Tough Mudder is “probably the toughest event on the plant” — according to big block letters on the extreme sport company’s website. When you arrive at toughmudder.com  an oversized video screen begins to play. Suddenly you are inundated by dramatic arial shots, sweeping views of hundreds of wet suit clad people congregating in desert like field, running along a winding path and then jumping from wooden cliff to water. Tough Mudder events include 10 to 12 mile obstacle courses that have been set up around the world. The race is meant to challenge the physically fit and mentally sharp. The course involve mud, ropes, nets and sometimes fire or barbed wire. On the other end you are dirty, tired and handed a beer. The New York Times recently wrote about the Tough Mudder. The article explains that many participants are financial professionals who work demanding jobs on Wall Street. Some big name firms even bring large teams. The Times calls Tough Mudder, “the macho sport of choice for Type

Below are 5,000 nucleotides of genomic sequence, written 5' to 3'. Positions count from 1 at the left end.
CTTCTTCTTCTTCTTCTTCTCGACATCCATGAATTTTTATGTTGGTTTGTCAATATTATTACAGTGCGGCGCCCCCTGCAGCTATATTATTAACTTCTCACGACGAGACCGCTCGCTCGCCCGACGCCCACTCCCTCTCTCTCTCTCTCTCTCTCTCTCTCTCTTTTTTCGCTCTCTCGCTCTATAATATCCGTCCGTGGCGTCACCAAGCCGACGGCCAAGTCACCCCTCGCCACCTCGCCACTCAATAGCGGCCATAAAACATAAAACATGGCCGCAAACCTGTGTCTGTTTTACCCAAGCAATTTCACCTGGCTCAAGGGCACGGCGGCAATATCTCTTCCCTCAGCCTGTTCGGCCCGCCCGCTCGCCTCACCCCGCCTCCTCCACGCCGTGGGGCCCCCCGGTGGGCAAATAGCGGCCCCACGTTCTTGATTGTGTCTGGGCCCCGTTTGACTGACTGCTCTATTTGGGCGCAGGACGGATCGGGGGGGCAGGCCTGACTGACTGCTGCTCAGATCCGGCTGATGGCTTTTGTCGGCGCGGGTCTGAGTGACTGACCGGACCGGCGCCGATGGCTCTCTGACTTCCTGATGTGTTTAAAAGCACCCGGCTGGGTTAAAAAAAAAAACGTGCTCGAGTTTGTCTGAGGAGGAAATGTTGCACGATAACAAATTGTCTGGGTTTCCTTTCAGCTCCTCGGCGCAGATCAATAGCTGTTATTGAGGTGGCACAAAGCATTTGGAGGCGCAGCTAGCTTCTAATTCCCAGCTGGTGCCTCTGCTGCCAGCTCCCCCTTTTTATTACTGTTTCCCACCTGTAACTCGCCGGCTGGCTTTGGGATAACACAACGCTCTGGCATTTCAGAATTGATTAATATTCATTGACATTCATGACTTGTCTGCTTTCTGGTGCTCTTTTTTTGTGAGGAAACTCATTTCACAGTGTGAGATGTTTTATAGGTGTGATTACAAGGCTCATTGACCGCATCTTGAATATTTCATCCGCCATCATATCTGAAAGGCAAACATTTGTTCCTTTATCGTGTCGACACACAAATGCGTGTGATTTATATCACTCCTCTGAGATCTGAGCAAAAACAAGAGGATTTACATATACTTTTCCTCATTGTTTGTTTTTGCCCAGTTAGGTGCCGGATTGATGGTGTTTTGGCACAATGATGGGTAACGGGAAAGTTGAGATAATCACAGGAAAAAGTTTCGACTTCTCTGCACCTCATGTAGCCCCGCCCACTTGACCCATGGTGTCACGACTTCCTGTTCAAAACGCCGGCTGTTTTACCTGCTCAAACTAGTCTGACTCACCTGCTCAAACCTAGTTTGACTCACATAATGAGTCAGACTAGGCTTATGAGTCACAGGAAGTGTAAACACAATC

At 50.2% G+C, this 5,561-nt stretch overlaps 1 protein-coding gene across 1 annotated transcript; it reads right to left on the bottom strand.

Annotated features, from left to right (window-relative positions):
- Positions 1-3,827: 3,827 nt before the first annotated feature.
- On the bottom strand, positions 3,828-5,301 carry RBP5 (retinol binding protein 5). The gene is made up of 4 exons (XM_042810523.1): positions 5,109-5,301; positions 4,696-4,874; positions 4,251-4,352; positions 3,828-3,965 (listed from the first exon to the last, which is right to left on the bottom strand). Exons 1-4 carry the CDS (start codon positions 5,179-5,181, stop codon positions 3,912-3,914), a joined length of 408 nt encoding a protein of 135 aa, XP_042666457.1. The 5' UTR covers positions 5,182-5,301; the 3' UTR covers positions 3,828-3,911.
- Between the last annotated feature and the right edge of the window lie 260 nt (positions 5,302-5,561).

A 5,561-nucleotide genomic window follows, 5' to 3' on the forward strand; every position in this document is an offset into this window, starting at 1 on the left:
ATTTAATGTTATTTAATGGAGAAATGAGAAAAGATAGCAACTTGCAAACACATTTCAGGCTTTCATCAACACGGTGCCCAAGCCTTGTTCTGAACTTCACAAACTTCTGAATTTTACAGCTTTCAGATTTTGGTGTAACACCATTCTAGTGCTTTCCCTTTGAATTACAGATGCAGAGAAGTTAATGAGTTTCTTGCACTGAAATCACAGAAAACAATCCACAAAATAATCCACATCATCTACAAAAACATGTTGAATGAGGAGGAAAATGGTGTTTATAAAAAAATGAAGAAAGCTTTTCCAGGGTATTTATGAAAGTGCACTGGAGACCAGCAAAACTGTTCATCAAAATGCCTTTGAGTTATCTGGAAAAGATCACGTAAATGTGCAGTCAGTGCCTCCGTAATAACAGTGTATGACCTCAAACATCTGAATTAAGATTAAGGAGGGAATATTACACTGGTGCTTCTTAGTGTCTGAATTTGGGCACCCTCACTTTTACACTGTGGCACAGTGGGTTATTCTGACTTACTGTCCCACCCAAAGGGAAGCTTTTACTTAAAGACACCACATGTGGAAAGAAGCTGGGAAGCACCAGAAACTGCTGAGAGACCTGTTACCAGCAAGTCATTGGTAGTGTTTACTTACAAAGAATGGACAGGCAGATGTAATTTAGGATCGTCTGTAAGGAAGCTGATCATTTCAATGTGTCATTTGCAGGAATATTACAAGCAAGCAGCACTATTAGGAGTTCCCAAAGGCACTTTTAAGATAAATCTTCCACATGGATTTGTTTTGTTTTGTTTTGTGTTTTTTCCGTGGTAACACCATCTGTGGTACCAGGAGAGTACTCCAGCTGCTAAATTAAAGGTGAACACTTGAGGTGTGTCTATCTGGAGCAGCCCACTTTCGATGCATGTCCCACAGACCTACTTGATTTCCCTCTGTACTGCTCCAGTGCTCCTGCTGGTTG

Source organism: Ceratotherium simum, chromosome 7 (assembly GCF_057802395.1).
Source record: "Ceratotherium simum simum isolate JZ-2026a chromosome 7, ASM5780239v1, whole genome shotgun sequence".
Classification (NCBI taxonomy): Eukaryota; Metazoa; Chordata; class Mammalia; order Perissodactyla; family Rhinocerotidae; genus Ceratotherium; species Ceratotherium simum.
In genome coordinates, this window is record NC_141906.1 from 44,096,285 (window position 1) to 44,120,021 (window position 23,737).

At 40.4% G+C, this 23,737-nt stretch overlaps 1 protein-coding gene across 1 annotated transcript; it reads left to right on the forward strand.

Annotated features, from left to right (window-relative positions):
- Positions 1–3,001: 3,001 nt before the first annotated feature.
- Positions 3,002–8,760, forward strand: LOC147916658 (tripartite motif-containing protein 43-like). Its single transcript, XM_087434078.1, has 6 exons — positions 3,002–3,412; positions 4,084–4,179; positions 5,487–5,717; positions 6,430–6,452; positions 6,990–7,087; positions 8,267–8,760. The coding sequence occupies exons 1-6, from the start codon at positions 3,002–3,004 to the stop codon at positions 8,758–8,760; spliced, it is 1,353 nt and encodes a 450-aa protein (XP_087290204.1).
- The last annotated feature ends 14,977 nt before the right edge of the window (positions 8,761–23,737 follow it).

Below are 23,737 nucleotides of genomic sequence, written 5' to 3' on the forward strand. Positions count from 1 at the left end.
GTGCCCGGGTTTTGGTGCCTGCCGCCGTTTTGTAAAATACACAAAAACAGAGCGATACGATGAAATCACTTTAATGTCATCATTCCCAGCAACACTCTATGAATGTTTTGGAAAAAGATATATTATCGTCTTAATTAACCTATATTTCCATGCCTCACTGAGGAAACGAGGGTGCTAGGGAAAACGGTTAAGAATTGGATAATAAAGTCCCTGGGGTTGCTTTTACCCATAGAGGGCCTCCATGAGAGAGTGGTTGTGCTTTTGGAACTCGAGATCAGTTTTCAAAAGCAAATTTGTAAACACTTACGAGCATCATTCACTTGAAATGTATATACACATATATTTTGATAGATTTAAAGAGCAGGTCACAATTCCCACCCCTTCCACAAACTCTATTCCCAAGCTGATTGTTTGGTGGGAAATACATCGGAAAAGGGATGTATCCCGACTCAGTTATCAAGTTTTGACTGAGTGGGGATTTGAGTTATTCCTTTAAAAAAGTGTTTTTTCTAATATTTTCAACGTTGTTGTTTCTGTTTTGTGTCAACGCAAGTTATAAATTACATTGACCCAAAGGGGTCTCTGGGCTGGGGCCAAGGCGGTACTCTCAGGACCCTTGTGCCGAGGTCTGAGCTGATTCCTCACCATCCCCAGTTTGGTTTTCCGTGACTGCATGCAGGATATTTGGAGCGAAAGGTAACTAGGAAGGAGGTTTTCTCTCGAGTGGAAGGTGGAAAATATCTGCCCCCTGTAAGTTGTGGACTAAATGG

Yesterday, we announced that in January the Horizon Business Funding Blog is loaning paged to the business of fitness and beauty. This, of course, is in honor of the new year and the resolutions many Americans made to get fitter, healthier and happier. We mentioned two businesses — Drybar and SoulCycle — that we are going to take a closer look at today. Both are redefining their respective industries and making a lot of money in the process.   Drybar‘s tagline is: “No cuts. No color. Just blowout.” They are turning the salon model on it’s head by hyper-specializing. And according to Forbes — it’s working. In a profile of the chain and it’s founder Alli Webb, Meghan Casserly writes, “What’s amazing is how Webb, a 37-year-old mother of two, has made a $20 million (sales) business out of nothing but hot air. Four years ago she was peddling her services from a 2001 Nissan Xterra, driving around L.A. “Between gas and babysitters, I doubt

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